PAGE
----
For many of us, we prioritize the health needs of others before our own. Given the past two years, most of us haven’t attended our annual checkups: 38% of those who identified as women skipped preventive health services like yearly checkups or routine tests during the first year of the pandemic, and 23% skipped a recommended medical test or treatment, as reported by the Kaiser Family Foundation.
“It’s understandable that the pandemic has caused patients to hesitate to visit their gynecologists’ offices,” said Karla Loken, D.O., OB-GYN, FACOOG, U.S. disease area partner at Roche Diagnostics. “But it’s so important to maintain those routine visits – even now. Your screening test and pelvic exam can help detect abnormal cells that could lead to problems down the road.”
Around 93% of cervical cancers could be prevented by screening and human papillomavirus (HPV) vaccination, according to the Centers for Disease Control and Prevention (CDC). “Early detection and diagnosis offer the best chance for successful treatment, so don’t skip those appointments!” Loken said. “Screening truly can prevent cervical cancer.”
This applies to anyone who has a cervix. Many transgender men and nonbinary people assigned female at birth have reported barriers to care due to stigma, discrimination or healthcare providers with limited health knowledge about trans people. “Care today has improved and is more informed," Loken said. "Most OB-GYN and primary care providers are trained to address concerns for any patient with a cervix. Specialized centers also exist for patients to obtain care that is sensitive to their comprehensive care and needs.”
Give your doctor’s office a call and get a new visit on the calendar.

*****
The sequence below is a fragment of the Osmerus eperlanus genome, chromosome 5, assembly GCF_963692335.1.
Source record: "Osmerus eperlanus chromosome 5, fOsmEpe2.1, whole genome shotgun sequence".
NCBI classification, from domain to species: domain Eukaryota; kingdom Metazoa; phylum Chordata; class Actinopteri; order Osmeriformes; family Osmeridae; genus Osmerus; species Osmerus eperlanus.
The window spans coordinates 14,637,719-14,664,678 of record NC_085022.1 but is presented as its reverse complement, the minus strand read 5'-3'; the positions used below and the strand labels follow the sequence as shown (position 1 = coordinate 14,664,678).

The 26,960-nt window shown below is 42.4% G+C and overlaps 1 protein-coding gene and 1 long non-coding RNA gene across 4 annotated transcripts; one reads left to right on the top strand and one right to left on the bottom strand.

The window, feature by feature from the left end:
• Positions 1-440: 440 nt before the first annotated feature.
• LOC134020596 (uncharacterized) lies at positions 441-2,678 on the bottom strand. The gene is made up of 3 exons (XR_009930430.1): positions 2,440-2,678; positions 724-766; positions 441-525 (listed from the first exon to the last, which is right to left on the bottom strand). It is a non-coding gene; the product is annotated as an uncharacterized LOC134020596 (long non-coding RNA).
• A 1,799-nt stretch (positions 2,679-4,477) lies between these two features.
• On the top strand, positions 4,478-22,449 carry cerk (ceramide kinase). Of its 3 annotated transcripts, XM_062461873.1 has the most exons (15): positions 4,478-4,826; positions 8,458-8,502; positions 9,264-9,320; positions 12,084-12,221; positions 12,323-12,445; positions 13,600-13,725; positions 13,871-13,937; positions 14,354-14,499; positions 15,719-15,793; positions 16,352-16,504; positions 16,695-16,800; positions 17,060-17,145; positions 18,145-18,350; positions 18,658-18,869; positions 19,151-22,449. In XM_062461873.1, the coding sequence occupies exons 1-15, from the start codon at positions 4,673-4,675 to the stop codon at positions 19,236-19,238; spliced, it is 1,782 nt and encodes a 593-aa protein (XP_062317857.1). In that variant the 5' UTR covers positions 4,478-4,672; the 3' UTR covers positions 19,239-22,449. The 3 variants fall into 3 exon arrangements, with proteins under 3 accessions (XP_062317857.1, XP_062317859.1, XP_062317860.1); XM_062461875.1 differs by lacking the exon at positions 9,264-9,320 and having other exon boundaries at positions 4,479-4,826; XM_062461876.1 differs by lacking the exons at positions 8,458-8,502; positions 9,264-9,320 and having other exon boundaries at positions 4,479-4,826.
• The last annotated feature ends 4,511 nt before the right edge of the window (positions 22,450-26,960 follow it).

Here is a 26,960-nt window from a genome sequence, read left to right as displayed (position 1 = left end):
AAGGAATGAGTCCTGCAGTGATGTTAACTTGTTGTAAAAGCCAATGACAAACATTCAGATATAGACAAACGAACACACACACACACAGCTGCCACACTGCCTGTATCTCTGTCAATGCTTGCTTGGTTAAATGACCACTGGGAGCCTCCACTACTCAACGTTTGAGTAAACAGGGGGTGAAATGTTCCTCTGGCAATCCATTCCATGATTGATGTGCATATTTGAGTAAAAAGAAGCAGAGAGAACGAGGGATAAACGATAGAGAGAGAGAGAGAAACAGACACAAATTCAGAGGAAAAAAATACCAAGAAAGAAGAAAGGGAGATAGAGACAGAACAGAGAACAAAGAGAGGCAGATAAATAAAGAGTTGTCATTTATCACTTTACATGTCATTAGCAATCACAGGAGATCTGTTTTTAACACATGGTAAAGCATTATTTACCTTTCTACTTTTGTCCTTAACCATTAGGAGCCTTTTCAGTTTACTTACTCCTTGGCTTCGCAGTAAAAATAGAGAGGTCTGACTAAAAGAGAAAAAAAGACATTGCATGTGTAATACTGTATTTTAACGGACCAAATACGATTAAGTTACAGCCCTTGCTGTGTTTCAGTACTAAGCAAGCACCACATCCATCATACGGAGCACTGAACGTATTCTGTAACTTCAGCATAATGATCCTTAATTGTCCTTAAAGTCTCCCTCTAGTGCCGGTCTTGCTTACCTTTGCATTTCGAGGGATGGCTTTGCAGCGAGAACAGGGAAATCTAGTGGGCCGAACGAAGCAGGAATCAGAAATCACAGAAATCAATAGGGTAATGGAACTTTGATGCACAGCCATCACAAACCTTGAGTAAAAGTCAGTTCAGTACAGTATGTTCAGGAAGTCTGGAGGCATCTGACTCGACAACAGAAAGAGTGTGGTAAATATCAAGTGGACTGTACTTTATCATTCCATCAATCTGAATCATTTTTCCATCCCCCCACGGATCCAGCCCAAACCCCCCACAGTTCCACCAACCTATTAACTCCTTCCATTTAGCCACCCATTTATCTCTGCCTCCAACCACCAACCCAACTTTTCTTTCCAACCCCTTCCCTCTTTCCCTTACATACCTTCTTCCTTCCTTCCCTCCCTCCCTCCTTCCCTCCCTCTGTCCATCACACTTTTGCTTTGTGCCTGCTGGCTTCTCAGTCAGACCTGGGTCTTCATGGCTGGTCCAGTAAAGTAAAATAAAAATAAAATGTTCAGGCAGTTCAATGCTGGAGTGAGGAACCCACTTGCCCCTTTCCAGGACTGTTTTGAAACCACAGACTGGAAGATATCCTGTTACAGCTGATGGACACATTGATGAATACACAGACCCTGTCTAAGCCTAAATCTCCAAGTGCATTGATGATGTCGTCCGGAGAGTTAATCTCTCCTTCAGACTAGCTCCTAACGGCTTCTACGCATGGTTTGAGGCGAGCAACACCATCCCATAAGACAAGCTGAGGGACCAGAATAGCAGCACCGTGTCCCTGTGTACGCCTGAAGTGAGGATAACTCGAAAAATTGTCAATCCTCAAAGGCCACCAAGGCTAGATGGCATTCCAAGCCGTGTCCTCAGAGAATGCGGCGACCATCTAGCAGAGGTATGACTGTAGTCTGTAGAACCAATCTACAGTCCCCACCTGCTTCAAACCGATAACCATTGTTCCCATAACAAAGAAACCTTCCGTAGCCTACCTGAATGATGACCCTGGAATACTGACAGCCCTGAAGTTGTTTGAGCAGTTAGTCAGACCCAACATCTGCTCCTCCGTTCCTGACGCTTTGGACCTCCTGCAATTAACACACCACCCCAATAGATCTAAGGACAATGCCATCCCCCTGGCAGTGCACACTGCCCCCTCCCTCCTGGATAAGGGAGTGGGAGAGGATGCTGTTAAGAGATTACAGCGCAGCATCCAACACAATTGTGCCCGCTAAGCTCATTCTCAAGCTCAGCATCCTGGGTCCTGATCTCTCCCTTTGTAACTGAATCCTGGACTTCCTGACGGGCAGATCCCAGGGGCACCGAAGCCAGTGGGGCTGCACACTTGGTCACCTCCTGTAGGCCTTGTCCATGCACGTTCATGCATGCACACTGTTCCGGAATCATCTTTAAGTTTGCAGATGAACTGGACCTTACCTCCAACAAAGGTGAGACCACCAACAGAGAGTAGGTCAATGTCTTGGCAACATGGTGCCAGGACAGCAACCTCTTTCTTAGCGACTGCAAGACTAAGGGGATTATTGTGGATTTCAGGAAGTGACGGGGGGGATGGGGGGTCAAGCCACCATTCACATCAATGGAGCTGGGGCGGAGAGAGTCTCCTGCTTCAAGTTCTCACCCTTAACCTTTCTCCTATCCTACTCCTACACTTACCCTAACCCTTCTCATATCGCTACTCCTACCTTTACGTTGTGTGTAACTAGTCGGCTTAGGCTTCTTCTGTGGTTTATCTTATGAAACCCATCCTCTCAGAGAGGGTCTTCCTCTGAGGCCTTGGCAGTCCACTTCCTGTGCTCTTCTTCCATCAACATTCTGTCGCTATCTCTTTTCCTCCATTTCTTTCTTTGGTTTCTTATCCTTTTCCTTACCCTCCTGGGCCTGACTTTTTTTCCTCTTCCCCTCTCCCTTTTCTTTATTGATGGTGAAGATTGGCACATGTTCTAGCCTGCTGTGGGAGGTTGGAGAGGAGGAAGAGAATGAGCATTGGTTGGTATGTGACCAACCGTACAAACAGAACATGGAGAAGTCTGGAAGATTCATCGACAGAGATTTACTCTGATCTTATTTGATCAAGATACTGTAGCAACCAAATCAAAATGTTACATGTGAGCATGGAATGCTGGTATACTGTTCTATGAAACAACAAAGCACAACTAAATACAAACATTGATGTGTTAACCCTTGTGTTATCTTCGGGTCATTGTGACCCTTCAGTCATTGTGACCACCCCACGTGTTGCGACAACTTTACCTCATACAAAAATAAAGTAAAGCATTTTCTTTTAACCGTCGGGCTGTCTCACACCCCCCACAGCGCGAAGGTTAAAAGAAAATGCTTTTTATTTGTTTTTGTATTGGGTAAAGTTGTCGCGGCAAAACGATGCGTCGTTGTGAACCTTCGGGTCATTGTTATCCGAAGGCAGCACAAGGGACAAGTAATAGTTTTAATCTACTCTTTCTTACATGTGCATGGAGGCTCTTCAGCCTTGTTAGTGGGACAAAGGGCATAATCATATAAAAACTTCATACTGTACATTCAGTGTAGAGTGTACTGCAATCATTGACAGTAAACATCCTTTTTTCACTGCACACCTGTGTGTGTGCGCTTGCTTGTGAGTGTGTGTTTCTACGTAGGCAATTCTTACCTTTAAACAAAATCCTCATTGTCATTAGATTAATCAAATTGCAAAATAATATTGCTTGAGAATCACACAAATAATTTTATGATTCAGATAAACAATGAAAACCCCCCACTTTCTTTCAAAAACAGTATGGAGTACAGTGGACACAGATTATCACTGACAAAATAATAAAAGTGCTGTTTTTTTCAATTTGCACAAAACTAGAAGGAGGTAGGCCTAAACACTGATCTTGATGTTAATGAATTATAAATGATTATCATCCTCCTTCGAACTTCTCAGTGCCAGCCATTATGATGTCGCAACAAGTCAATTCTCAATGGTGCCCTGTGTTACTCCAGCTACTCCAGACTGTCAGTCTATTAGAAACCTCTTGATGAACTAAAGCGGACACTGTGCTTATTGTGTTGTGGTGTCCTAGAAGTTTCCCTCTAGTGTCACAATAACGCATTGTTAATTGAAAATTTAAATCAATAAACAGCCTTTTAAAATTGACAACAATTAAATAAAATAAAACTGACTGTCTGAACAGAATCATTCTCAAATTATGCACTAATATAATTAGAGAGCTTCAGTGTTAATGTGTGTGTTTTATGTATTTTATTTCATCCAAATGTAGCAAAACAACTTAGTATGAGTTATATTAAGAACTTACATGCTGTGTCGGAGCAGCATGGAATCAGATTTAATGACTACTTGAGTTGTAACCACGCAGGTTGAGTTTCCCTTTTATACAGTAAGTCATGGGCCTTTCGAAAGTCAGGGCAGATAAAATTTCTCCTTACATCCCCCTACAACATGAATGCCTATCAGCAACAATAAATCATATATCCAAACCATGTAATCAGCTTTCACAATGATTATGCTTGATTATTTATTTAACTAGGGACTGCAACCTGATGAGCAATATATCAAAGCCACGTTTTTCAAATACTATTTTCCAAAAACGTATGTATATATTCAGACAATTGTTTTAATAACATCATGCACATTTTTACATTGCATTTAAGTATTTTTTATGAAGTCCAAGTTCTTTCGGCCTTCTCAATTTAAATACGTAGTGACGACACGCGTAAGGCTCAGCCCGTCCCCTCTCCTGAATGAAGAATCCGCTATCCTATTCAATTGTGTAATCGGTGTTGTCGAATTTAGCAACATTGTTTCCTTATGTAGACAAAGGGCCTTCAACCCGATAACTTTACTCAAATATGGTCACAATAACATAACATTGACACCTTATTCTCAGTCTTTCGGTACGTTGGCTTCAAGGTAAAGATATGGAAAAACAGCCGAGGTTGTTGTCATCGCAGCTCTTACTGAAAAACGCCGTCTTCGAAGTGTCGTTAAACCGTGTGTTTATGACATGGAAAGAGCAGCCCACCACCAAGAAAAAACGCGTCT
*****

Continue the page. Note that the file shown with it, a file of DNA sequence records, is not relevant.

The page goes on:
Even if you’re pregnant, you should get routine cervical cancer screening.
Check your insurance before your scheduled visit to determine if your employer provides wellness incentives for pelvic and annual exams.
Schedule your next annual before leaving the doctor's office.
Your sexual history
Your gender identity
Your mental and physical health concerns
Bleeding after sexual intercourse
Menstrual problems or bleeding between periods
Abnormal pap smears in the past
HPV vaccination status
History of positive HPV test results
Your doctor uses all this information to get the most accurate and appropriate tests done, which can help avoid overtesting and unnecessary procedures.
Here are a few of the tests your doctor may request:
A Pap test looks for abnormal cells on the cervix that can indicate early signs of cancer.
Cotesting, refers to a combined Pap smear and HPV test.
HPV primary screening genotype screening starts with an HPV test, and then is followed by additional testing if needed.
Karla Loken, D.O., OB-GYN, FACOOG, is board certified in OB-GYN and is a U.S. disease area partner for Roche medical and scientific affairs (MSA).
Liza Kunz, M.D., OB-GYN, MFM, FACOG, is board certified in OB-GYN and maternal-fetal medicine and is a U.S. disease area network lead for Roche MSA.